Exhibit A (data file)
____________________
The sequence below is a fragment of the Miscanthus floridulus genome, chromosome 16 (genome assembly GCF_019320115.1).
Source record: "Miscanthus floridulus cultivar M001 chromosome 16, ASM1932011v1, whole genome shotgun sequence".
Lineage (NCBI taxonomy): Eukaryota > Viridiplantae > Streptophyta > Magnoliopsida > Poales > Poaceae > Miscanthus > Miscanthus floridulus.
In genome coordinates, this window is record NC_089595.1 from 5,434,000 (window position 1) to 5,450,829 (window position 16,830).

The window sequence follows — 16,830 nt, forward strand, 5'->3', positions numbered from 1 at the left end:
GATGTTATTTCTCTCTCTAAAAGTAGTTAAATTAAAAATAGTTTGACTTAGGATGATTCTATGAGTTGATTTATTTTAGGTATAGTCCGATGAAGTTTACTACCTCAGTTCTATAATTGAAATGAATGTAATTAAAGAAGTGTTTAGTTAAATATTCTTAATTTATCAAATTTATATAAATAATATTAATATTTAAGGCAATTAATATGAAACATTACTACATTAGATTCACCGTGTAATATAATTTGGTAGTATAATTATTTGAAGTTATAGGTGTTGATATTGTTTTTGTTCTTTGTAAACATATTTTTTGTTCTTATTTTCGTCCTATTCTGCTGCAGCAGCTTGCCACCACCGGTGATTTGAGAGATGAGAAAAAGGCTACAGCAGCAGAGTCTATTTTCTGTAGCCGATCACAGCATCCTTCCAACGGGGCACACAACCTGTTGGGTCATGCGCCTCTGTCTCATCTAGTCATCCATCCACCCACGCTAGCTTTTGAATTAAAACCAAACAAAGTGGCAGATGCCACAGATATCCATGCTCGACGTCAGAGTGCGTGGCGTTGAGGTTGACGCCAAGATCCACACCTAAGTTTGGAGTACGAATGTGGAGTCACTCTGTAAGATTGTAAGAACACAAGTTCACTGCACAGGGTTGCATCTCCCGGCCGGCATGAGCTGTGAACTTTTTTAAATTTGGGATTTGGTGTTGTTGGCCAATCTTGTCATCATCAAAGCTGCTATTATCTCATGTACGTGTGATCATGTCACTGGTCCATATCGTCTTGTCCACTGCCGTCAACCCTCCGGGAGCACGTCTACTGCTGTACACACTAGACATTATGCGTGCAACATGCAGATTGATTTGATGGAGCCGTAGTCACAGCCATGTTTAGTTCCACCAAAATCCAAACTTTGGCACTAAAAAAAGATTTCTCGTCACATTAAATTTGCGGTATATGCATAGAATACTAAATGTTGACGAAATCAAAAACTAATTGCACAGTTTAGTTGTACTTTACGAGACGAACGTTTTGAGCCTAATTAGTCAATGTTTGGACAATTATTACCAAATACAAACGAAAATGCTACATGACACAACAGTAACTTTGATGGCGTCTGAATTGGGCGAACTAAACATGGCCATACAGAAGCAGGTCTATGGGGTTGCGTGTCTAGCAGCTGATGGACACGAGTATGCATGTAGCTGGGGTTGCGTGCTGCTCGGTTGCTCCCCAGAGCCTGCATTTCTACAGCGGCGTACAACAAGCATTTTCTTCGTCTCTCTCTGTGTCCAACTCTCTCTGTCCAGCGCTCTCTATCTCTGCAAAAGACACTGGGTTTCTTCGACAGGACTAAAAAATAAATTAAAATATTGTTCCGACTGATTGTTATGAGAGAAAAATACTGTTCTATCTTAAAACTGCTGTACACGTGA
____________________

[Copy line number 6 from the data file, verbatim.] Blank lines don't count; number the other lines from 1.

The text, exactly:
GATGTTATTTCTCTCTCTAAAAGTAGTTAAATTAAAAATAGTTTGACTTAGGATGATTCTATGAGTTGATTTATTTTAGGTATAGTCCGATGAAGTTTACTACCTCAGTTCTATAATTGAAATGAATGTAATTAAAGAAGTGTTTAGTTAAATATTCTTAATTTATCAAATTTATATAAATAATATTAATATTTAAGGCAATTAATATGAAACATTACTACATTAGATTCACCGTGTAATATAATTTGGTAGTATAATTATTTGAAGTTATAGGTGTTGATATTGTTTTTGTTCTTTGTAAACATATTTTTTGTTCTTATTTTCGTCCTATTCTGCTGCAGCAGCTTGCCACCACCGGTGATTTGAGAGATGAGAAAAAGGCTACAGCAGCAGAGTCTATTTTCTGTAGCCGATCACAGCATCCTTCCAACGGGGCACACAACCTGTTGGGTCATGCGCCTCTGTCTCATCTAGTCATCCATCCACCCACGCTAGCTTTTGAATTAAAACCAAACAAAGTGGCAGATGCCACAGATATCCATGCTCGACGTCAGAGTGCGTGGCGTTGAGGTTGACGCCAAGATCCACACCTAAGTTTGGAGTACGAATGTGGAGTCACTCTGTAAGATTGTAAGAACACAAGTTCACTGCACAGGGTTGCATCTCCCGGCCGGCATGAGCTGTGAACTTTTTTAAATTTGGGATTTGGTGTTGTTGGCCAATCTTGTCATCATCAAAGCTGCTATTATCTCATGTACGTGTGATCATGTCACTGGTCCATATCGTCTTGTCCACTGCCGTCAACCCTCCGGGAGCACGTCTACTGCTGTACACACTAGACATTATGCGTGCAACATGCAGATTGATTTGATGGAGCCGTAGTCACAGCCATGTTTAGTTCCACCAAAATCCAAACTTTGGCACTAAAAAAAGATTTCTCGTCACATTAAATTTGCGGTATATGCATAGAATACTAAATGTTGACGAAATCAAAAACTAATTGCACAGTTTAGTTGTACTTTACGAGACGAACGTTTTGAGCCTAATTAGTCAATGTTTGGACAATTATTACCAAATACAAACGAAAATGCTACATGACACAACAGTAACTTTGATGGCGTCTGAATTGGGCGAACTAAACATGGCCATACAGAAGCAGGTCTATGGGGTTGCGTGTCTAGCAGCTGATGGACACGAGTATGCATGTAGCTGGGGTTGCGTGCTGCTCGGTTGCTCCCCAGAGCCTGCATTTCTACAGCGGCGTACAACAAGCATTTTCTTCGTCTCTCTCTGTGTCCAACTCTCTCTGTCCAGCGCTCTCTATCTCTGCAAAAGACACTGGGTTTCTTCGACAGGACTAAAAAATAAATTAAAATATTGTTCCGACTGATTGTTATGAGAGAAAAATACTGTTCTATCTTAAAACTGCTGTACACGTGA